The Windows 11 TPM requirement is confusing and isn’t necessarily set in stone. Here’s the latest information on the subject.
With this month’s introduction of Windows 11, TPM has come to the forefront as a requirement for the new operating system. A Trusted Platform Module (TPM) is found on a computer’s motherboard, adding an extra layer of security. Here’s more about it, why it’s important, and the likelihood your existing PC also has one installed.
A TPM is a dedicated microcontroller that works separately from a computer’s CPU and memory. It’s designed to secure hardware through integrated cryptographic keys. As PC Magazine beautifully explains, “the chip is akin to the keypad you use to disable your home security alarm every time you walk in the door, or the authenticator app you use on your phone to log in to your bank account.”
There are different TPM implementations globally, including hardware- (most secure) and software-based (least secure). For Windows 11, Microsoft requires a physical TPM 2.0 chip that’s either integrated into a PC’s motherboard or added separately into the CPU.
What’s TPM 2.o?
The latest TPM standard is noted as TPM 2.0. It replaced TPM 1.2 beginning in 2019. So if your computer was produced in the last few years, it probably includes TPM 2.0 compatibility.
Which PCs already support TPM?
Though you may not have heard of TPM until the Windows 11 announcement, it’s not new. Hundreds of devices already use the TPM 2.0 security chip, including many now on the market. This includes machines from Acer, Asus, Dell, HP, Lenovo, Panasonic, etc. Most likely, if you purchased your PC in the last five years, it supports TPM 2.0 and hence, will run Windows 11. You can easily check if your PC supports TPM.
Unfortunately, in these early days, there has been some confusion on compatibility. Microsoft has caused some of this uncertainty because it has released and revised conflicting information.
Microsoft is promoting a PC Health Check app that checks to see whether your computer will support Windows 11. However, as The Verge noted, the tool flags systems that do not have Secure Boot or TPM support enabled plus those using 8th Gen Intel chips or older. This doesn’t necessarily mean your computer won’t support Windows 11, however.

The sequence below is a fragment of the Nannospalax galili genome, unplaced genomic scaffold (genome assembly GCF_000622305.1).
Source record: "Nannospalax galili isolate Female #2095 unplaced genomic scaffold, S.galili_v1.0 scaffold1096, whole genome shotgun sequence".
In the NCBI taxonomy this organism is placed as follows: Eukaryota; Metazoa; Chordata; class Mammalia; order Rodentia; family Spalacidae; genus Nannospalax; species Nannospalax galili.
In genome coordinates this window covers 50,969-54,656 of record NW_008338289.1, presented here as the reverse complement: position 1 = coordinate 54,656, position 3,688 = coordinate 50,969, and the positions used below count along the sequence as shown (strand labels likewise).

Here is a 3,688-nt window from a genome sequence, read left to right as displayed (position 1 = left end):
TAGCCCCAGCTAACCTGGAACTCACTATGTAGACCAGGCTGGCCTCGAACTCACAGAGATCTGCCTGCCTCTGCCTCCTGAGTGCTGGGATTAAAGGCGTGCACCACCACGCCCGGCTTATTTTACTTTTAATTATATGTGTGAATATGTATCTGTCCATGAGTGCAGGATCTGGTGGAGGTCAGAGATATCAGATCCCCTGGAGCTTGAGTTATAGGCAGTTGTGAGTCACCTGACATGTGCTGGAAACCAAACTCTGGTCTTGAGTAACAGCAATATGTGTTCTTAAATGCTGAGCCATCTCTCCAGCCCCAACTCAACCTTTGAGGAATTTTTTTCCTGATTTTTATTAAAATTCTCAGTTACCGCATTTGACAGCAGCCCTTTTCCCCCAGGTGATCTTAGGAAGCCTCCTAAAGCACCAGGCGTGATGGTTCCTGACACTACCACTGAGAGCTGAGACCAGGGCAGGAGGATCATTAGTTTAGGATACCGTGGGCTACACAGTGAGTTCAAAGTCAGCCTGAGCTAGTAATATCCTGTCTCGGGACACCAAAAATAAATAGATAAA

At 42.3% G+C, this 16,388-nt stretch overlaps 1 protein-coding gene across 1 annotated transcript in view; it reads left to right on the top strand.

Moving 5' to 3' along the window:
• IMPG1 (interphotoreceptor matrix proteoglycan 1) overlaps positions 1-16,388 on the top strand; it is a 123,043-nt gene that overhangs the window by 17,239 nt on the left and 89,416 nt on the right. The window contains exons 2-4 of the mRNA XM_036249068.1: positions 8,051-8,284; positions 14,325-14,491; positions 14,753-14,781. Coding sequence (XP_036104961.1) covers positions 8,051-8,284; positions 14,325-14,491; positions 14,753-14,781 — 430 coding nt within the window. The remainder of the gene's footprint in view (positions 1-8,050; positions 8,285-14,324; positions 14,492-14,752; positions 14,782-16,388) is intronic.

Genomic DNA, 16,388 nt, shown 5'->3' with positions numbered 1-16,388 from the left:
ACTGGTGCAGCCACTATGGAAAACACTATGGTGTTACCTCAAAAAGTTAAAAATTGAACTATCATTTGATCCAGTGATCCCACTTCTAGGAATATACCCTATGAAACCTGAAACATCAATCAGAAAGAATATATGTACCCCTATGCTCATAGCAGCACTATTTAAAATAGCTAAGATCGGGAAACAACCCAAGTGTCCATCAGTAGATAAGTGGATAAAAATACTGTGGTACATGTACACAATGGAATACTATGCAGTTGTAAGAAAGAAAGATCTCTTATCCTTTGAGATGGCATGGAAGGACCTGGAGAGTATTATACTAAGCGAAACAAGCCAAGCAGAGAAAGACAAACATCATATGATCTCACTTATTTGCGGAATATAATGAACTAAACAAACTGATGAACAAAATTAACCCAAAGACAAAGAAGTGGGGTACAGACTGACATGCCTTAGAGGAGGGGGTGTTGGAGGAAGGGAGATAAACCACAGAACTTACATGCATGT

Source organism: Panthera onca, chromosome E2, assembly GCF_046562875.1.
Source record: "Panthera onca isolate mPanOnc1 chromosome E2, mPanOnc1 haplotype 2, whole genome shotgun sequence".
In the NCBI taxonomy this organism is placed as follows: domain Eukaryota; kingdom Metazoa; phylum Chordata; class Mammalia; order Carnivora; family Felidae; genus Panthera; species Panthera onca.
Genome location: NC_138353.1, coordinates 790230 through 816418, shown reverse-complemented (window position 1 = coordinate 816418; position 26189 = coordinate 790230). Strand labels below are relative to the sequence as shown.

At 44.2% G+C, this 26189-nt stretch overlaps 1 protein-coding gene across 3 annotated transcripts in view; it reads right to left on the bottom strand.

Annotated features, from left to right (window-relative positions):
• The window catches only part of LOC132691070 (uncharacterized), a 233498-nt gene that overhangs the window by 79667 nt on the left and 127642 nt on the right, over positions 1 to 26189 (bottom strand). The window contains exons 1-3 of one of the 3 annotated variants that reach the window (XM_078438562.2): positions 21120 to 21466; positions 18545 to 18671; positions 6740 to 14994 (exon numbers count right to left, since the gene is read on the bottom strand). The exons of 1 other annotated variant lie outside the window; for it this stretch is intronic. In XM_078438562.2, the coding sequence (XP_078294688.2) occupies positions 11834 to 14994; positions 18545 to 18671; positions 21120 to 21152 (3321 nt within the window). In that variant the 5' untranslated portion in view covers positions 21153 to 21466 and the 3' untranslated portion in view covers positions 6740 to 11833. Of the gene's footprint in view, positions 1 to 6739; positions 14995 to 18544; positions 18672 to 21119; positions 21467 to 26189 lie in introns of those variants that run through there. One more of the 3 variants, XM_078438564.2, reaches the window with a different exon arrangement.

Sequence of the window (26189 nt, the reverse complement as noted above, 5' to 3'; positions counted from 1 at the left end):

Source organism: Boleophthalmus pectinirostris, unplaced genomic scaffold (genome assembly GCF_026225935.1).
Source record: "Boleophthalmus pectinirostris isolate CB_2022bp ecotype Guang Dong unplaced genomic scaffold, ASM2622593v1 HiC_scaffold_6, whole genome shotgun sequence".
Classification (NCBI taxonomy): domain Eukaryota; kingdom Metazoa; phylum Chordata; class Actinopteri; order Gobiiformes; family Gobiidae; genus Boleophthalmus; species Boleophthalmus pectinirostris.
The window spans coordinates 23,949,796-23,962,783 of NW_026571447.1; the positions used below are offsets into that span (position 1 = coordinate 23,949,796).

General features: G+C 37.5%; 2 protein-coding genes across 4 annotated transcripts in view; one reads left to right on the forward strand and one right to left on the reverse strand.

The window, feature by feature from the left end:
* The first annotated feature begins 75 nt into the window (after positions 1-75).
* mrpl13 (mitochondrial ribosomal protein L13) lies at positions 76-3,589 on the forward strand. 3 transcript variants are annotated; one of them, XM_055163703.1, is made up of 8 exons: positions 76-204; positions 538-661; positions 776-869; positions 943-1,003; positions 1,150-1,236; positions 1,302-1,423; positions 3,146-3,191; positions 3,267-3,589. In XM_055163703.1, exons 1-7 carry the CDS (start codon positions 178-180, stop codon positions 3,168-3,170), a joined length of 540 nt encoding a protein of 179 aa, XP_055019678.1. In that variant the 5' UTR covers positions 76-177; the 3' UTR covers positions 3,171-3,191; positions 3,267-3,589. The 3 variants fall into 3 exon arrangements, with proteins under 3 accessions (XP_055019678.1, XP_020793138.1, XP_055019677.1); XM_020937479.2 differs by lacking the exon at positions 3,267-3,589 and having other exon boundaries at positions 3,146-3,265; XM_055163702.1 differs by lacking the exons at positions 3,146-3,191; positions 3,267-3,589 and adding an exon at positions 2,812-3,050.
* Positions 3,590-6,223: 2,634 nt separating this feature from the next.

Again, according to The Verge:
If you’re having issues with the PC Health App checker for Windows 11, make sure you have “PTT” on Intel systems enabled in the BIOS, or “PSP fTPM” on AMD devices. The company’s system checker should also be less confusing now: shortly after we published this story, Weston tweeted that the tool will now be more specific about why your PC isn’t passing muster.
Will All Windows 10 PCs support Windows 11?
If your existing Windows 10 PC is running the most current version of Windows 10 and meets the minimum hardware specifications it will be able to upgrade to Windows 11. The upgrade rollout plan is still being finalized, but for most devices already in use today, we expect it to be ready sometime in early 2022. Not all Windows 10 PCs that are eligible to upgrade to Windows 11 will be offered to upgrade at the same time.
Other Windows 11 Requirements
TPM isn’t the only requirement to install Windows 11 on existing PCs. The other requirements include:
- 1 gigahertz (GHz) or faster with 2 or more cores on a compatible 64-bit processor or System on a Chip (SoC)
- 4GM RAM
- 64GB or larger storage
- UEFI, Secure Boot capable system firmware
- DirectX 12 compatible graphics / WDDM 2.x
- >9” with HD Resolution (720p)
- Microsoft account and internet connectivity required for setup for Windows 11 Home
What’s the Bottom Line?
Inevitably, Microsoft must further clarify Windows 11 requirements in the coming weeks and months related to TPM. Most likely, if your PC includes 8th Gen Intel chips or later, you’ll be fine. Otherwise, you might need to purchase a new computer. Moving forward, new PCs on the market will include the fact tag, “Free upgrade to Windows 11.”
Feel free to install Microsoft’s PC Health Check app and see whether your computer is compatible. Understand, this might not be the final word on the subject, however. Stay tuned for updates.